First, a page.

Mud can be a love hate relationship at the best of times, going through a big
puddle of mud with mud flying in all directions and all over the vehicle is an awesome
sight and feeling but 5 seconds of fun usually turns into hours of cleaning!
a saying often mentioned after the first 4 wheel driver hits the mud, but
that's just part of the fun right? Well for a lot of us it is and returning
home from a trip without dirt sometimes just feels wrong...
4x4 mud is not all fun and games however, if not cleaned right away (or after
the trip) and its left for days and weeks can cause future problems.
you an idea of the power of mud here are some strong reasons and a few stories:
The sucking power of 4x4 mud:
were exploring Julimar state forest in Western Australia, it was just my Dad
(Brian) and myself on this particular day and I headed off down a track to
check it out while Brian waited at the turn off, when I got to a dried out
shallow bog hole and thought ‘I'd just drive across it and turn back around’.
Well I didn't get very far needless to say and the entire front end of the
Landcruiser sank right in.
Click any image to enlarge or open photo album.
calling Brian for assistance I stepped out of the cruiser and sank in with both
boots (the surfaced looked dry as a bone) and lost one which I had to dig out.
Anyway after getting cruiser pulled out by the Jeep (not good for a Toyota man)
and rapping my new muddy boots in plastic to keep mud out of the cab, we headed
decided to leave the muddy boots to dry before attempting to clean them as it's
Well just after 3 days I picked them up and started cleaning
them when the sole of both boots came lose. The mud sucked out the glue!
where not cheap boots either. I have found that sticky mud is worse and a lot
worse for this effect. I repaired them with shoe glue and I still use them to
think of all the points around your vehicle with rubber seals containing the
vital lubricants and grease important to the vehicles moving components, a big
ward of sticky mud can be powerful enough to suck some or even a lot out.
Grease nipples around suspension parts is prone to this and so are 4wd hubs and
CV boots IFS vehicles.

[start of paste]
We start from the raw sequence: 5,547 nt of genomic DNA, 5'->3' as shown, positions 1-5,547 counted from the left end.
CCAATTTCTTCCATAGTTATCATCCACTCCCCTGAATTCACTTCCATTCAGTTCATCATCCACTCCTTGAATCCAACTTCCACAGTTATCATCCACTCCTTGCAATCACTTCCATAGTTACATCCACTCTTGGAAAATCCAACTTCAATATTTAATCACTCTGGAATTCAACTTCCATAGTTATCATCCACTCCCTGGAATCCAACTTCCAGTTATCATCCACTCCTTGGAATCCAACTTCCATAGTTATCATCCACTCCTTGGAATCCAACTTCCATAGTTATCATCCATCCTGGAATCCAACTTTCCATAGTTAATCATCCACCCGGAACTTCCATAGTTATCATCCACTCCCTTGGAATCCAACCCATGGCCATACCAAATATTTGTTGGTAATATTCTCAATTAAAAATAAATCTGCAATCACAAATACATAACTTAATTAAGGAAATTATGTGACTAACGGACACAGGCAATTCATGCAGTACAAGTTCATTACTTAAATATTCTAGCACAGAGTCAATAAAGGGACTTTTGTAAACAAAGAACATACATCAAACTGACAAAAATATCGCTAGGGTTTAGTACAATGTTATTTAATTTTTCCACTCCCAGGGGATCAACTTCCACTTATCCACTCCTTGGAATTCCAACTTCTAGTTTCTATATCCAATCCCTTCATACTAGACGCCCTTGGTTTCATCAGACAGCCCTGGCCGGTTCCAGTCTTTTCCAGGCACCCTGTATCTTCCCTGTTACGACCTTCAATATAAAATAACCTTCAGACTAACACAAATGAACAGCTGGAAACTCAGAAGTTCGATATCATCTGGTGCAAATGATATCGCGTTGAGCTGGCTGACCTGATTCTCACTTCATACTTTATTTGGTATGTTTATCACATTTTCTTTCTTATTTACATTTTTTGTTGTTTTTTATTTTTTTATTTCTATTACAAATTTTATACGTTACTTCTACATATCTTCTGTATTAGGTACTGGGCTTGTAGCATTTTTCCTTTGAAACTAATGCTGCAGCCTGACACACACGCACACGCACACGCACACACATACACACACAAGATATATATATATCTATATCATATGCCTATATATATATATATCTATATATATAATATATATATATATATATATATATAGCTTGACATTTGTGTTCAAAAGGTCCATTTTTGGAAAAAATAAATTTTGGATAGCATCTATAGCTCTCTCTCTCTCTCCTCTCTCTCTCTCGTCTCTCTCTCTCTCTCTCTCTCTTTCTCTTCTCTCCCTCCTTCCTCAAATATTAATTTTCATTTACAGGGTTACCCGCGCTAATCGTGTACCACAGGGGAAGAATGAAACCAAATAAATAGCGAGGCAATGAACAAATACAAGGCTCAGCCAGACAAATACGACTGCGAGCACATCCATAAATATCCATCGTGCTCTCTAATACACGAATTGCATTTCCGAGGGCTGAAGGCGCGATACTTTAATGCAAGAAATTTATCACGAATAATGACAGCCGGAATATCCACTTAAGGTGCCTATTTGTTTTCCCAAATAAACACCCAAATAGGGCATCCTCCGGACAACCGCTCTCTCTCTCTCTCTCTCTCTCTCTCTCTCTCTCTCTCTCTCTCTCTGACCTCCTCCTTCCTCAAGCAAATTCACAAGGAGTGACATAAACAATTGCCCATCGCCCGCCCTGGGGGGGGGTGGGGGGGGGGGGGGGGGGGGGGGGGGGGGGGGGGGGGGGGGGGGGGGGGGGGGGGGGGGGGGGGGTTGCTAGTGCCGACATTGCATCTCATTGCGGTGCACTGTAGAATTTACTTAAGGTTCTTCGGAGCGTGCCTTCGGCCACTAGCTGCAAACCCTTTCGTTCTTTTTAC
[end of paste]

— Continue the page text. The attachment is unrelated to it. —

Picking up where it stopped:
Corrosive 4x4 mud:
mud from the outback can have a corrosive effect on plastic, when left for too
long after it has dried it can eat its way into plastics and rubbers.
really hard to remove from the window trims and any other plastic trimmings for
that matter. I still have mud on my trimmings from over a year ago!
Mud and Alternators:
some 4x4 mud driving can easily destroy alternators and corrode electrical
contacts. Water in the alternator is not really a problem but when there is mud
involved the contacts will suffer eventually, especially if this is repeated
time and time again.
the 70 series landcruiser (the VDJ70) as an example, repeated 4x4 mud
off-roading in one and it's just a matter of time before the alternator WILL
fail, the alternator is mounted very low on this type of vehicle (silly mistake
by Toyota) and all it takes in knee deep puddles for a lifted 70 series to have
complete electrical failure!
We did a track called the Holland track in Western Australia, after day one we
had three different vehicles with alternator problems, two we fixed and one we
had to charge 3-4 times a day just to keep going!
This problem is not isolated to the 70 series cruisers however, if your vehicle
has an alternator it will be a weak point when facing 4x4 mud adventures!
Cleaning the 4WD after a 4x4 mud encounter:
a 4WD truck is a task at the best of times but cleaning one after some real
thick 4x4 mud driving is a whole new story!
Wet or dry sticky mud can with stand a point blank spray
from a high pressure hose.
There is no easy way of combating this situation
unless you are lucky to find a river that's the perfect depth and you cross it
more than a few times and we all know that's not going to happen very often at
Oh I forgot to mention how bad the drive way looks after you’re done! I've
copped a lot of flak from the wife in the past after cleaning the vehicle.
After cleaning the truck for a few hours I then end up cleaning the drive way
for just as long!
What do I do about cleaning the cruiser these days? Nothing different there is
no easy way.
There are two types of 4 wheel drivers in this world; one that hates mud and
will avoid it at all cost and one the other that has a love hate relationship
with it enjoying every moment of the mud apart from the clean-up.
Which one are you?